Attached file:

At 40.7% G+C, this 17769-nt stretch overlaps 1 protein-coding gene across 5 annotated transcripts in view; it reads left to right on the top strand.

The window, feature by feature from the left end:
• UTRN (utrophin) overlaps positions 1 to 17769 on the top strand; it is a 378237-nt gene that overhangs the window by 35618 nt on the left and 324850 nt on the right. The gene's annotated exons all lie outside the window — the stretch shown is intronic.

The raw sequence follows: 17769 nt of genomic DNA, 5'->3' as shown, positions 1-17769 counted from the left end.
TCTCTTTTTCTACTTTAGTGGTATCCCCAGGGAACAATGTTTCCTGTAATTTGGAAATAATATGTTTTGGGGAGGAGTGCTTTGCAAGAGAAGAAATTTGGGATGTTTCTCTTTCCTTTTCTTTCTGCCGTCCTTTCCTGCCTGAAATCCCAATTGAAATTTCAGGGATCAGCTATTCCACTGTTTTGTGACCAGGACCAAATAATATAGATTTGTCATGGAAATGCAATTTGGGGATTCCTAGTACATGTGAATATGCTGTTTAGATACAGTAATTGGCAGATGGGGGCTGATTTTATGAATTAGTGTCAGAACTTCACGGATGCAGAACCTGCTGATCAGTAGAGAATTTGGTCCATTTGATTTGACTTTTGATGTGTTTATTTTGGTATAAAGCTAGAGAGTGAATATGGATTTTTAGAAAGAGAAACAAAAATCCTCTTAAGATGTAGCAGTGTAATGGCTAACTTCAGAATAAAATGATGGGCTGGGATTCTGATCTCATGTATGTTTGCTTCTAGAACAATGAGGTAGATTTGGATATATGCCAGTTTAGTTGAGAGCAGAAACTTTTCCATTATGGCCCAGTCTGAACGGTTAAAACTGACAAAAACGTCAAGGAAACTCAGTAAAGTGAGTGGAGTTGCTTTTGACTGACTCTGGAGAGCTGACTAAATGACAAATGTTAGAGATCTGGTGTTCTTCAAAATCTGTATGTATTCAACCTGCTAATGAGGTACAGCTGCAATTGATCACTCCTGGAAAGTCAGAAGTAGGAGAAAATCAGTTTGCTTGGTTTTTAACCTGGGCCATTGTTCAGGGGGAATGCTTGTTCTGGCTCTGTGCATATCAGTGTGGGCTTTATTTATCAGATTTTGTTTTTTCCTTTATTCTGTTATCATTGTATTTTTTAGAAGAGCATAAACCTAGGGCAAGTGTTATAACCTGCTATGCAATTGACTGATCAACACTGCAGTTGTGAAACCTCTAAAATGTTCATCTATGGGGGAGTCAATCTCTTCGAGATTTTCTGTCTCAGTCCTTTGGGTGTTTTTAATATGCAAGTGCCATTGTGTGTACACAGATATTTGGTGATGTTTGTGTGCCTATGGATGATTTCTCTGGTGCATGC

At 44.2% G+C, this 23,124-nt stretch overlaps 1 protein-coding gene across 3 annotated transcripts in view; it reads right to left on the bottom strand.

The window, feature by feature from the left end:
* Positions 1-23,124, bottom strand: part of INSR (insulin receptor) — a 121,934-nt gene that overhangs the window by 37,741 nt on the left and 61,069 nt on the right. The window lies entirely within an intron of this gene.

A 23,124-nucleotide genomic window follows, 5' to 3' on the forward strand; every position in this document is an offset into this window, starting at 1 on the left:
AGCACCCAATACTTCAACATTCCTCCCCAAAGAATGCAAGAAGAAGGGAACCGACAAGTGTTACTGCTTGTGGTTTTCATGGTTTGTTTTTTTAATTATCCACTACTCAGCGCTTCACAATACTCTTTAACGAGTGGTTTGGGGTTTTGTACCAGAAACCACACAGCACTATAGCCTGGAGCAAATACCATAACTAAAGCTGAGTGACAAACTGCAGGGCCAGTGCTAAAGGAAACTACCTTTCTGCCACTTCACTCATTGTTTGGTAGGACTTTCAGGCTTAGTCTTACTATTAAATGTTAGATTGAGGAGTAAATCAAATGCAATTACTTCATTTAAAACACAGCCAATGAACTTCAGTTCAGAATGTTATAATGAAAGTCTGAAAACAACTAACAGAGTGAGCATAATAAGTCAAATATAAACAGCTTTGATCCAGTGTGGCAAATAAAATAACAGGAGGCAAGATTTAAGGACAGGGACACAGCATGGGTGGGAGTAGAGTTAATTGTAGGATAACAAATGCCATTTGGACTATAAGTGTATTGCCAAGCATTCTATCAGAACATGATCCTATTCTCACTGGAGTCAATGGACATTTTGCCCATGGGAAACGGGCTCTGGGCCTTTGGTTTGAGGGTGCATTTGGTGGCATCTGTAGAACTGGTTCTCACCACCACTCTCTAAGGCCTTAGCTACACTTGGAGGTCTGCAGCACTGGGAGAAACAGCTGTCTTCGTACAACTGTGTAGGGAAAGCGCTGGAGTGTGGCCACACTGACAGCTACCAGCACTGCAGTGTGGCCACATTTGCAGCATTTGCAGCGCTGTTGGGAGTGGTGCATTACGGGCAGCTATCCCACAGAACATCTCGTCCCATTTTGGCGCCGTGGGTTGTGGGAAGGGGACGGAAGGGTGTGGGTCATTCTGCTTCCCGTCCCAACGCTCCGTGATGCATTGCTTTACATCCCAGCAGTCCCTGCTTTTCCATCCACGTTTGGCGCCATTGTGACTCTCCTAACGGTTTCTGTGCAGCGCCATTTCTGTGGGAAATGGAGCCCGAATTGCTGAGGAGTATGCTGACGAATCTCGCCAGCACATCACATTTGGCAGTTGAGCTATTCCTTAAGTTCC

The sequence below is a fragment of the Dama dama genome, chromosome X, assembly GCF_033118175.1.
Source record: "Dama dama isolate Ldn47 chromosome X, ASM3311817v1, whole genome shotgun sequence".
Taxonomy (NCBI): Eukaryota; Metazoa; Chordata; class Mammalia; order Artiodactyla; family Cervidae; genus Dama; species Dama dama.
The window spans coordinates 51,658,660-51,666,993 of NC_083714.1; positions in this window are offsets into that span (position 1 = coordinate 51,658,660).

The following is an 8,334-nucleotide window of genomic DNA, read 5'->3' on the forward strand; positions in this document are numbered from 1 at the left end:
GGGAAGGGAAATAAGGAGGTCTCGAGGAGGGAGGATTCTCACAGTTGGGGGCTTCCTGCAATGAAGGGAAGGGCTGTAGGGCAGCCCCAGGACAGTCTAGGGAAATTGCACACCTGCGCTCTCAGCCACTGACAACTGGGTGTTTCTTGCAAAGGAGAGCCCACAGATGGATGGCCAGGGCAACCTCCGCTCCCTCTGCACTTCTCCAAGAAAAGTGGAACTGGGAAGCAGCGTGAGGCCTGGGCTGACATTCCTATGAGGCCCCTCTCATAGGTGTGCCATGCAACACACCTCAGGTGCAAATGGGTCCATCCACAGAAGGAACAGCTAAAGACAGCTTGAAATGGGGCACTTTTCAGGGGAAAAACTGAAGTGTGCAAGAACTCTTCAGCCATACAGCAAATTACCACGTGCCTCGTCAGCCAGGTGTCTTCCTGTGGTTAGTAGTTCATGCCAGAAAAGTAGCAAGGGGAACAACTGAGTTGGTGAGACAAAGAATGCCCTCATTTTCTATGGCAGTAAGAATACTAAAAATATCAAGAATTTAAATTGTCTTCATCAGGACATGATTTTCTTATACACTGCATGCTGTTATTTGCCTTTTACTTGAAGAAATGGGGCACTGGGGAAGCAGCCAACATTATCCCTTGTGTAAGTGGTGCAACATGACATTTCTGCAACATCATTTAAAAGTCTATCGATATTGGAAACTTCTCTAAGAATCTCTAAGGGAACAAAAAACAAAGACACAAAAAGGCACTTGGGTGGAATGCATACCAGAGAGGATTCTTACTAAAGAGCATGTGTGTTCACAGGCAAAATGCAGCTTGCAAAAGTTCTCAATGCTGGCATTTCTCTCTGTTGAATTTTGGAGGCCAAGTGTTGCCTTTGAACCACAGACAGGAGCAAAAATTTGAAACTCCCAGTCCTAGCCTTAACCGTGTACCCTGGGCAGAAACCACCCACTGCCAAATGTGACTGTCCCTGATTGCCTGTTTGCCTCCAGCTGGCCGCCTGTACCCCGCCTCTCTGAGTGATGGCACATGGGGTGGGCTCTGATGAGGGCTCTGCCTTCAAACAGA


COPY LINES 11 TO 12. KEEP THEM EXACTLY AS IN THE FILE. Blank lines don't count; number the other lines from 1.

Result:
The sequence below is a fragment of the Dama dama genome, chromosome X, assembly GCF_033118175.1.
Source record: "Dama dama isolate Ldn47 chromosome X, ASM3311817v1, whole genome shotgun sequence".